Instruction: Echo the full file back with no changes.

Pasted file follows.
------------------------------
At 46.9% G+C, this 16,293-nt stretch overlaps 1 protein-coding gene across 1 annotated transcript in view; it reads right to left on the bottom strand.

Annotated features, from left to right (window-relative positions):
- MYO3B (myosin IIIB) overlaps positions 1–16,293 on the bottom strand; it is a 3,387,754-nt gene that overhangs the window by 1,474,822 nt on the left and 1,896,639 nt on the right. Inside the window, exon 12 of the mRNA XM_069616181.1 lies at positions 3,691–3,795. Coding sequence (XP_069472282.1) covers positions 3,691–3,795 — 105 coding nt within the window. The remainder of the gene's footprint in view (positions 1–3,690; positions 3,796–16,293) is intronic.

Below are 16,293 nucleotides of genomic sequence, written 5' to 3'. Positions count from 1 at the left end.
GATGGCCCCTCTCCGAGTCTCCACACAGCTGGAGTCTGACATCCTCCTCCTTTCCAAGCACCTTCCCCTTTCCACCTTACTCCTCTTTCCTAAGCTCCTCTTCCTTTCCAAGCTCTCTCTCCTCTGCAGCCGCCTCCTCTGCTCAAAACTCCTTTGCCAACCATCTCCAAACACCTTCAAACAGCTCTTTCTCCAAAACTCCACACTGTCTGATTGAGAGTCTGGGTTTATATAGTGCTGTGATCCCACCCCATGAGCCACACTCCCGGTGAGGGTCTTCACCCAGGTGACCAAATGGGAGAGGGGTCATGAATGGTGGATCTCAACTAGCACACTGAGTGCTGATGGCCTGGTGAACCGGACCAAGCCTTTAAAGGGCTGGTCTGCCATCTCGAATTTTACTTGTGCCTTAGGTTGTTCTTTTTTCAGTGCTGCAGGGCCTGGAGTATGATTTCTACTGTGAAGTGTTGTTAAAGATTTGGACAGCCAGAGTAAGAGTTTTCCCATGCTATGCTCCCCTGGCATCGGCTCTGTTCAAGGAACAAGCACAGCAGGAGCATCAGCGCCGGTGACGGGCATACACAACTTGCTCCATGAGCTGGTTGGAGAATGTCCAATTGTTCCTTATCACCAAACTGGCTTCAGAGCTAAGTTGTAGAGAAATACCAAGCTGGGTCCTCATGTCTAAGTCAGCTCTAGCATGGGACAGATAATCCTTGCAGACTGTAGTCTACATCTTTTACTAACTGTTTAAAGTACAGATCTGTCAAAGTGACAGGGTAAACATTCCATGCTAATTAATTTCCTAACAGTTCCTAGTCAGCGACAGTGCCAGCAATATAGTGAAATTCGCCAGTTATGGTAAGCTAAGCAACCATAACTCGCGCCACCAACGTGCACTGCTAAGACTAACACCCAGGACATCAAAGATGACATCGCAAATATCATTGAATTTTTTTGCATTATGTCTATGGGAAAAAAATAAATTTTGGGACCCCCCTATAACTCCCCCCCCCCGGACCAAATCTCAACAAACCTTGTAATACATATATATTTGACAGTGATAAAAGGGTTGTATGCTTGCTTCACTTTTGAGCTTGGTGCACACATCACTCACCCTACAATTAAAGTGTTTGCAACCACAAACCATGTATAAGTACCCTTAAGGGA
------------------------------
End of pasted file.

At 46.9% G+C, this 16,293-nt stretch overlaps 1 protein-coding gene across 1 annotated transcript in view; it reads right to left on the bottom strand.

Annotated features, from left to right (window-relative positions):
- MYO3B (myosin IIIB) overlaps positions 1–16,293 on the bottom strand; it is a 3,387,754-nt gene that overhangs the window by 1,474,822 nt on the left and 1,896,639 nt on the right. Inside the window, exon 12 of the mRNA XM_069616181.1 lies at positions 3,691–3,795. Coding sequence (XP_069472282.1) covers positions 3,691–3,795 — 105 coding nt within the window. The remainder of the gene's footprint in view (positions 1–3,690; positions 3,796–16,293) is intronic.

Below are 16,293 nucleotides of genomic sequence, written 5' to 3'. Positions count from 1 at the left end.
GATGGCCCCTCTCCGAGTCTCCACACAGCTGGAGTCTGACATCCTCCTCCTTTCCAAGCACCTTCCCCTTTCCACCTTACTCCTCTTTCCTAAGCTCCTCTTCCTTTCCAAGCTCTCTCTCCTCTGCAGCCGCCTCCTCTGCTCAAAACTCCTTTGCCAACCATCTCCAAACACCTTCAAACAGCTCTTTCTCCAAAACTCCACACTGTCTGATTGAGAGTCTGGGTTTATATAGTGCTGTGATCCCACCCCATGAGCCACACTCCCGGTGAGGGTCTTCACCCAGGTGACCAAATGGGAGAGGGGTCATGAATGGTGGATCTCAACTAGCACACTGAGTGCTGATGGCCTGGTGAACCGGACCAAGCCTTTAAAGGGCTGGTCTGCCATCTCGAATTTTACTTGTGCCTTAGGTTGTTCTTTTTTCAGTGCTGCAGGGCCTGGAGTATGATTTCTACTGTGAAGTGTTGTTAAAGATTTGGACAGCCAGAGTAAGAGTTTTCCCATGCTATGCTCCCCTGGCATCGGCTCTGTTCAAGGAACAAGCACAGCAGGAGCATCAGCGCCGGTGACGGGCATACACAACTTGCTCCATGAGCTGGTTGGAGAATGTCCAATTGTTCCTTATCACCAAACTGGCTTCAGAGCTAAGTTGTAGAGAAATACCAAGCTGGGTCCTCATGTCTAAGTCAGCTCTAGCATGGGACAGATAATCCTTGCAGACTGTAGTCTACATCTTTTACTAACTGTTTAAAGTACAGATCTGTCAAAGTGACAGGGTAAACATTCCATGCTAATTAATTTCCTAACAGTTCCTAGTCAGCGACAGTGCCAGCAATATAGTGAAATTCGCCAGTTATGGTAAGCTAAGCAACCATAACTCGCGCCACCAACGTGCACTGCTAAGACTAACACCCAGGACATCAAAGATGACATCGCAAATATCATTGAATTTTTTTGCATTATGTCTATGGGAAAAAAATAAATTTTGGGACCCCCCTATAACTCCCCCCCCCCGGACCAAATCTCAACAAACCTTGTAATACATATATATTTGACAGTGATAAAAGGGTTGTATGCTTGCTTCACTTTTGAGCTTGGTGCACACATCACTCACCCTACAATTAAAGTGTTTGCAACCACAAACCATGTATAAGTACCCTTAAGGGA